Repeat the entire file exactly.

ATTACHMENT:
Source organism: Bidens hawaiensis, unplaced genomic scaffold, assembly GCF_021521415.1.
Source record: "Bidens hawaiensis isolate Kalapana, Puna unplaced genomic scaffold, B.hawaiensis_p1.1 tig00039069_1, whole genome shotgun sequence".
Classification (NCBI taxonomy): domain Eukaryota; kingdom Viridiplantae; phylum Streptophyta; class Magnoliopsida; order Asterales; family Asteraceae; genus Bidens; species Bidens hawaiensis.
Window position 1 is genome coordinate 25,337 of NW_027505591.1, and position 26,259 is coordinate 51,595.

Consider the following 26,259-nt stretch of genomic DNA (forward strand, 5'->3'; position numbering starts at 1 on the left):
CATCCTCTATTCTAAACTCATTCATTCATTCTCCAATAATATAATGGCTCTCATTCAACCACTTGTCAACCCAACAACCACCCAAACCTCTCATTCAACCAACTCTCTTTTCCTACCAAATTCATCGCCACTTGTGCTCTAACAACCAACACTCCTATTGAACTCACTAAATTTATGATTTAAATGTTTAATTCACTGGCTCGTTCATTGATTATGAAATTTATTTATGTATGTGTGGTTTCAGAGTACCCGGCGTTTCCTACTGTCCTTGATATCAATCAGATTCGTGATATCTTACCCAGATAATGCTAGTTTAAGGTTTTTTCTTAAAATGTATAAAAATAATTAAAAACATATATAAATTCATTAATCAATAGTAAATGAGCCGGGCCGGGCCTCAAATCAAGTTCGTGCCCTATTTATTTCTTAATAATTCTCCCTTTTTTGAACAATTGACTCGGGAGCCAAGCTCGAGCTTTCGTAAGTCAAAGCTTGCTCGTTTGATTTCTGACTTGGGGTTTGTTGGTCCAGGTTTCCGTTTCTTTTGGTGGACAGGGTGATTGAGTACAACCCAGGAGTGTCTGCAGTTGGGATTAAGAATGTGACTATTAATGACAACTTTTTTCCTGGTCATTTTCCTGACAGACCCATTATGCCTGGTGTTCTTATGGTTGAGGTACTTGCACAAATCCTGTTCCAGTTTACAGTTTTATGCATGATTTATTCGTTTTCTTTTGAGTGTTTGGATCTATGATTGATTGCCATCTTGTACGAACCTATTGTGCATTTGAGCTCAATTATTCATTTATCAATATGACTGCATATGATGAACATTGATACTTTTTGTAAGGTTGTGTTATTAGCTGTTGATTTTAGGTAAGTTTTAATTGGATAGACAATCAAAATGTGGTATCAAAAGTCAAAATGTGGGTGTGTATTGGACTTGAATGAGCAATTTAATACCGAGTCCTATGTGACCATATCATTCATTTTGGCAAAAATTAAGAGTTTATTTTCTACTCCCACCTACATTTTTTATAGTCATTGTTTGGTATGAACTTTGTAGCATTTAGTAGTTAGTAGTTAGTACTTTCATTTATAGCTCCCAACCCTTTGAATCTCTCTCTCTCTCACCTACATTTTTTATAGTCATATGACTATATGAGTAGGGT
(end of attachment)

Source organism: Bidens hawaiensis, unplaced genomic scaffold, assembly GCF_021521415.1.
Source record: "Bidens hawaiensis isolate Kalapana, Puna unplaced genomic scaffold, B.hawaiensis_p1.1 tig00039069_1, whole genome shotgun sequence".
Classification (NCBI taxonomy): domain Eukaryota; kingdom Viridiplantae; phylum Streptophyta; class Magnoliopsida; order Asterales; family Asteraceae; genus Bidens; species Bidens hawaiensis.
Window position 1 is genome coordinate 25,337 of NW_027505591.1, and position 26,259 is coordinate 51,595.

Consider the following 26,259-nt stretch of genomic DNA (forward strand, 5'->3'; position numbering starts at 1 on the left):
CATCCTCTATTCTAAACTCATTCATTCATTCTCCAATAATATAATGGCTCTCATTCAACCACTTGTCAACCCAACAACCACCCAAACCTCTCATTCAACCAACTCTCTTTTCCTACCAAATTCATCGCCACTTGTGCTCTAACAACCAACACTCCTATTGAACTCACTAAATTTATGATTTAAATGTTTAATTCACTGGCTCGTTCATTGATTATGAAATTTATTTATGTATGTGTGGTTTCAGAGTACCCGGCGTTTCCTACTGTCCTTGATATCAATCAGATTCGTGATATCTTACCCAGATAATGCTAGTTTAAGGTTTTTTCTTAAAATGTATAAAAATAATTAAAAACATATATAAATTCATTAATCAATAGTAAATGAGCCGGGCCGGGCCTCAAATCAAGTTCGTGCCCTATTTATTTCTTAATAATTCTCCCTTTTTTGAACAATTGACTCGGGAGCCAAGCTCGAGCTTTCGTAAGTCAAAGCTTGCTCGTTTGATTTCTGACTTGGGGTTTGTTGGTCCAGGTTTCCGTTTCTTTTGGTGGACAGGGTGATTGAGTACAACCCAGGAGTGTCTGCAGTTGGGATTAAGAATGTGACTATTAATGACAACTTTTTTCCTGGTCATTTTCCTGACAGACCCATTATGCCTGGTGTTCTTATGGTTGAGGTACTTGCACAAATCCTGTTCCAGTTTACAGTTTTATGCATGATTTATTCGTTTTCTTTTGAGTGTTTGGATCTATGATTGATTGCCATCTTGTACGAACCTATTGTGCATTTGAGCTCAATTATTCATTTATCAATATGACTGCATATGATGAACATTGATACTTTTTGTAAGGTTGTGTTATTAGCTGTTGATTTTAGGTAAGTTTTAATTGGATAGACAATCAAAATGTGGTATCAAAAGTCAAAATGTGGGTGTGTATTGGACTTGAATGAGCAATTTAATACCGAGTCCTATGTGACCATATCATTCATTTTGGCAAAAATTAAGAGTTTATTTTCTACTCCCACCTACATTTTTTATAGTCATTGTTTGGTATGAACTTTGTAGCATTTAGTAGTTAGTAGTTAGTACTTTCATTTATAGCTCCCAACCCTTTGAATCTCTCTCTCTCTCACCTACATTTTTTATAGTCATATGACTATATGAGTAGGGT